Active investment managers belong to one of two philosophical camps, namely the value school or growth school. Each stance has it strengths and weakness.

The growth philosophy, for instance, runs the risk that blue sky potential does not materialise or that high growth environments disappear faster than anticipated. An example of strength in growth investing resides in the powerful upside available where great companies are identified early, as was the case with DiData in the late 1980s until 2000.

By contrast, failure in the case of value investing might stem from value remaining trapped because catalysts do not materialise, or from management failing to recover underperforming assets. Telkom stands out as a possible contemporary example of this type of risk. An example of strength in the value philosophy is its lack of reliance on forecasting – something that investors are hopelessly bad at. In this vein, because value investing places emphasis on known elements, it means that downside risk tends to be much smaller than in the case of growth investing.

The bold differences that exist between the two schools of thought mean that at times one philosophy presides over the other. Considering the performance of South African stocks, for instance, it is the case that value stocks outpaced growth stocks by 40 percentage points in 2001 as the latter fell from grace with the collapse of the technology-media-telecommunications bubble.

However, the following year, 2002, as South African equities struggled under the bear market environment, growth stocks outperformed value stocks by almost 30 percentage points. Then, over each of the next three years, to the end of 2005, value stocks outpaced growth stocks.

In short, style success rotates though time. Recently, growth investing has had the upper hand. Since early 2007 to present, South African growth stocks have taken up the running – reflective of growth’s outperformance during the bear market environment of 2003, noted above. To be sure, since the middle of last year, growth stocks have outperformed value stocks by about nine percent.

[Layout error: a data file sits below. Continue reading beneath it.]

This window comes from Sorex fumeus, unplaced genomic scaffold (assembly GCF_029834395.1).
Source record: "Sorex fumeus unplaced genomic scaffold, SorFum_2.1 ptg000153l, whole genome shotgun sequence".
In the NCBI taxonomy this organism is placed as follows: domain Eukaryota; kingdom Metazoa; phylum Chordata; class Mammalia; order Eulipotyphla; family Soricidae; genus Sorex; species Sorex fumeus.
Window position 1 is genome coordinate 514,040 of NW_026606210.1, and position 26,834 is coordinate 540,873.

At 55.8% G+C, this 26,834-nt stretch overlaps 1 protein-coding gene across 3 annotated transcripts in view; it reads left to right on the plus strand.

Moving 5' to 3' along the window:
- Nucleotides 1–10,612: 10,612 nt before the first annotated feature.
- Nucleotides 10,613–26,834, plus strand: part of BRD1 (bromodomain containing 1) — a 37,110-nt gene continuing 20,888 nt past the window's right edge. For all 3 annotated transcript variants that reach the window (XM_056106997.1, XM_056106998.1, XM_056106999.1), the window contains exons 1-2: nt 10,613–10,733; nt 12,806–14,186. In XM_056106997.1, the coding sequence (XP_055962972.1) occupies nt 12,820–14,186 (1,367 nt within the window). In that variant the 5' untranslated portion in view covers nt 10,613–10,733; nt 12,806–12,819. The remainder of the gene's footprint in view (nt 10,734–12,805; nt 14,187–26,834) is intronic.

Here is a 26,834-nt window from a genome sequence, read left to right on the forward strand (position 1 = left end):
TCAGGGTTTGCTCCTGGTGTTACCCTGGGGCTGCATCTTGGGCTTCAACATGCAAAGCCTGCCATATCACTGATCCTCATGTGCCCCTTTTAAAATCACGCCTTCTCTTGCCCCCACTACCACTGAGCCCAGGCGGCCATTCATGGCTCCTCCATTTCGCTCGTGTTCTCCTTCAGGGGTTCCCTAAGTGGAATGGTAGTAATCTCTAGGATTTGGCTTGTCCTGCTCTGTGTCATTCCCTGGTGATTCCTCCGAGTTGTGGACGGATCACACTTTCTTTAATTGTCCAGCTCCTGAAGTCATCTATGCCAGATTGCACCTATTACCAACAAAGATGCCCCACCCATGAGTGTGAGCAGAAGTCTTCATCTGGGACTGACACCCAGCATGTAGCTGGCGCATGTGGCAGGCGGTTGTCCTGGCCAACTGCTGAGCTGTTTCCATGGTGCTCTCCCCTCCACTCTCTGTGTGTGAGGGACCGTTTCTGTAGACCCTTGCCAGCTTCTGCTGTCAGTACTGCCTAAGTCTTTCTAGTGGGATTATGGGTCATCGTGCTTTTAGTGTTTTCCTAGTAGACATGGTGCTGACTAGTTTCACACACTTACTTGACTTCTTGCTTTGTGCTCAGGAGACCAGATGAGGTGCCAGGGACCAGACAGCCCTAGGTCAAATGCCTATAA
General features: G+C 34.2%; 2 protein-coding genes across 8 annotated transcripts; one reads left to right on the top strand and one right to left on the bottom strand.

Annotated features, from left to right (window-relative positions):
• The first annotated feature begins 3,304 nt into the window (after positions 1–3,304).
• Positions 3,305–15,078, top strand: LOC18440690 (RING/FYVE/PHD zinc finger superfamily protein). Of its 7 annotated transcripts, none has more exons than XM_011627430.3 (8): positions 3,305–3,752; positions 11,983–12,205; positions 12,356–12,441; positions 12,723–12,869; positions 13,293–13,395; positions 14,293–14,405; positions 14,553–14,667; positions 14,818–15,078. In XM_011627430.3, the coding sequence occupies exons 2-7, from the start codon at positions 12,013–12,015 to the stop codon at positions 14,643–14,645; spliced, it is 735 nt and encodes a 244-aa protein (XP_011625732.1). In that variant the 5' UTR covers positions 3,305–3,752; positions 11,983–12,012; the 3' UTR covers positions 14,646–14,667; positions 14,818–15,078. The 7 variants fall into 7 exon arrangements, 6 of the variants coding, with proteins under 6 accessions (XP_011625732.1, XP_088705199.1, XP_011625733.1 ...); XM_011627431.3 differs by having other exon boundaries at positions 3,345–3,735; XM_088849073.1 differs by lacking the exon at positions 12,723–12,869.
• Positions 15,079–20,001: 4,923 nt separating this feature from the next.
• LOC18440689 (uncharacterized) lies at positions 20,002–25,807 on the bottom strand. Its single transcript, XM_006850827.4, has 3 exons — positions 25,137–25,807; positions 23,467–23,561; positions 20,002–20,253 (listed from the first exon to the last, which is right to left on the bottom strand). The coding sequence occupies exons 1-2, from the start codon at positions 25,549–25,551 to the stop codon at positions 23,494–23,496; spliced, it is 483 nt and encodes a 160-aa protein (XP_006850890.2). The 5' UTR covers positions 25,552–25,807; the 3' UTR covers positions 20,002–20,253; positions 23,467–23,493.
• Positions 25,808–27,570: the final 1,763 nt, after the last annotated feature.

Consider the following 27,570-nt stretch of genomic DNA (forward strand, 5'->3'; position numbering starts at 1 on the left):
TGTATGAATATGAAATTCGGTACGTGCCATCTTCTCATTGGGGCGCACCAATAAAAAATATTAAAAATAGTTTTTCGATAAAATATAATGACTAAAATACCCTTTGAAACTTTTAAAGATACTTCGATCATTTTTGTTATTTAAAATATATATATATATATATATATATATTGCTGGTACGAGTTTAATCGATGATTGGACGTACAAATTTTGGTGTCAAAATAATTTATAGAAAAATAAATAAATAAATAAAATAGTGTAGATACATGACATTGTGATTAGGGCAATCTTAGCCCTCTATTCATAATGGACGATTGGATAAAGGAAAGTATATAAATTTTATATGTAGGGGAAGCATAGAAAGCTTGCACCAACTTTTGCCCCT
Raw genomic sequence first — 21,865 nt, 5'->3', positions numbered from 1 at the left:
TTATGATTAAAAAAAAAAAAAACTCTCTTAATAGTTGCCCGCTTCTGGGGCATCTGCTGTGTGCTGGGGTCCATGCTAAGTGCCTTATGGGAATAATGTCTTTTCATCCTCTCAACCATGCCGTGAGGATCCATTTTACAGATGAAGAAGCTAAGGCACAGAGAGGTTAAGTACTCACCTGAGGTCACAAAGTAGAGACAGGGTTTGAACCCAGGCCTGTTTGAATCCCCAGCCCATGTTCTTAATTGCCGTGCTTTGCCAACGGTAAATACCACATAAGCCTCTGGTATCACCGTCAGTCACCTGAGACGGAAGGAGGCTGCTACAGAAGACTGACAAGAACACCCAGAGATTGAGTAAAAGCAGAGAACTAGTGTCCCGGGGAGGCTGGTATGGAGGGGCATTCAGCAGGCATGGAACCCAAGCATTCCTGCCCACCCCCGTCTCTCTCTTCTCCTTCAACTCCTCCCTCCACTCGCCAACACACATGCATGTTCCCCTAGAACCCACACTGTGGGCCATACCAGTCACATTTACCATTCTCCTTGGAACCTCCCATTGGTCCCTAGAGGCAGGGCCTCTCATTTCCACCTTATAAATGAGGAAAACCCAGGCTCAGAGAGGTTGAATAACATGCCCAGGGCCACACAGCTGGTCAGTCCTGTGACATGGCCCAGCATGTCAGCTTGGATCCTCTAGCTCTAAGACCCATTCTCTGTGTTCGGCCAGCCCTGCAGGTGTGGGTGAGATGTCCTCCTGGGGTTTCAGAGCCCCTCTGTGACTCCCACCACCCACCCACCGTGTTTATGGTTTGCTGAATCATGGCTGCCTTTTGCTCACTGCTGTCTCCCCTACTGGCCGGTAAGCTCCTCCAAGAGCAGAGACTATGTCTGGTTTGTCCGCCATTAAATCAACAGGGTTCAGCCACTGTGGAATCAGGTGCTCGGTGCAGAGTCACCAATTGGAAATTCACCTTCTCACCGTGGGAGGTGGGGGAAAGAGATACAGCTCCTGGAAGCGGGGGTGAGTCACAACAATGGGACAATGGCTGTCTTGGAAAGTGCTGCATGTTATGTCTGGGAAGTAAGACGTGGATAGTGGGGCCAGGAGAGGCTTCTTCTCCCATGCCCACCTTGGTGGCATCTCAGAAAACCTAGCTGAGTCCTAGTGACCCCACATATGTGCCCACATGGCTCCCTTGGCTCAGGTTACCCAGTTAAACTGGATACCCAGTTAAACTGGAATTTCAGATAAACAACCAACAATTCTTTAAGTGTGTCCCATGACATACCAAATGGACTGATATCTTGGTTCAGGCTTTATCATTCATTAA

Notwithstanding the most recent victory for growth, investors would do well to remember that of the two philosophies, value has demonstrated itself to be the superior philosophy through time and across geographies. In this regard, the most compelling evidence was led a decade ago by Eugene Fama and Kenneth French in their now-famous 1998 article Value versus Growth: The International Evidence. In that study, Fama and French showed that over the 20-year period 1975-1995 value stocks outperformed growth stocks in all of the world’s major markets by an average of 5.8 percent per annum. Further, value stocks beat the market by an average of 2.9 percent per annum. 

The case is no different in South Africa. By way of example, value stocks delivered an average annual return some 10.2 percent ahead of growth stocks over the period 2000 to end 2007; and the performances of value stocks against growth stocks in earlier decades reinforces this result. In short, if history is any guide to the future, the value approach holds out the greater prospect for investment success.


Unfortunately, the recent strong market for growth stocks alluded to above has resulted in many investors losing the advantage of this perspective. Further, style drift, which sees investors changing horse midstream, is an enemy of long-run success. It is expensive to sell a value portfolio into a growth portfolio; and it will be costly to convert a portfolio of growth stocks back to value stocks when market sentiment returns. Against this backdrop, drawing on a recent note by Martin Jetzer, Chief Investment Officer at HSBC Guyerzeller Bank in Switzerland, it is useful to revisit some of the key aspects of value investing and to reflect what it means to be a value investor.


Value investing is a conservative approach; it buys what is ‘safe and cheap’, which is sharply different from growth investing. ‘Safe’ refers to survival of the business, ‘cheap’ to a stock price that is significantly below what a competitor or private equity fund would be prepared to pay (consider the case of Edcon, taken off the market by Bain Capital in 2007 at a hefty premium to the pre-transaction price).

In value investing much more emphasis is put on price than is the case with growth investing, where the analyst is outlook-conscious rather than price-conscious. Yet, it is often when the outlook is most bleak that deep value emerges. Being in the heart of the sub-prime crisis, and surrounded by pessimistic economic forecasts, now is an ideal environment for a value orientation.

Value investing is usually associated with asset value (broadly defined to encompass intangible assets) rather than company growth. Indeed, it is often the case that investors overlook asset value as they concentrate on ‘growth’.